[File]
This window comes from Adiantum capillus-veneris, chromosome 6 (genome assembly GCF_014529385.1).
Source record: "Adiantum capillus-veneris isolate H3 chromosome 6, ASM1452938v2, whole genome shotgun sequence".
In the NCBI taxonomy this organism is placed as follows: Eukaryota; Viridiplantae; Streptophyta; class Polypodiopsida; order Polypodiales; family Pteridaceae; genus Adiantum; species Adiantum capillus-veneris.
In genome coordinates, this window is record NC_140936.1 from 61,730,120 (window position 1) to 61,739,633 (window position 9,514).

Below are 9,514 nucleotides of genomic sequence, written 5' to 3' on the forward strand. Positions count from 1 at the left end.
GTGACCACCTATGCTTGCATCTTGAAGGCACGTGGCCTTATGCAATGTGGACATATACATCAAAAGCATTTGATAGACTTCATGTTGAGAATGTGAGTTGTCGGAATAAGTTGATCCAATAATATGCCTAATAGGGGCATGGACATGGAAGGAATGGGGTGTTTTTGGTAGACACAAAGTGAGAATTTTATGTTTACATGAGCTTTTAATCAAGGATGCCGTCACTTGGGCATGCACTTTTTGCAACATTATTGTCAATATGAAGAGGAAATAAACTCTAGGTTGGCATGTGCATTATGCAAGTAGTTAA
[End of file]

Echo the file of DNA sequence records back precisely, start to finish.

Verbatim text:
This window comes from Adiantum capillus-veneris, chromosome 6 (genome assembly GCF_014529385.1).
Source record: "Adiantum capillus-veneris isolate H3 chromosome 6, ASM1452938v2, whole genome shotgun sequence".
In the NCBI taxonomy this organism is placed as follows: Eukaryota; Viridiplantae; Streptophyta; class Polypodiopsida; order Polypodiales; family Pteridaceae; genus Adiantum; species Adiantum capillus-veneris.
In genome coordinates, this window is record NC_140936.1 from 61,730,120 (window position 1) to 61,739,633 (window position 9,514).

Below are 9,514 nucleotides of genomic sequence, written 5' to 3' on the forward strand. Positions count from 1 at the left end.
GTGACCACCTATGCTTGCATCTTGAAGGCACGTGGCCTTATGCAATGTGGACATATACATCAAAAGCATTTGATAGACTTCATGTTGAGAATGTGAGTTGTCGGAATAAGTTGATCCAATAATATGCCTAATAGGGGCATGGACATGGAAGGAATGGGGTGTTTTTGGTAGACACAAAGTGAGAATTTTATGTTTACATGAGCTTTTAATCAAGGATGCCGTCACTTGGGCATGCACTTTTTGCAACATTATTGTCAATATGAAGAGGAAATAAACTCTAGGTTGGCATGTGCATTATGCAAGTAGTTAA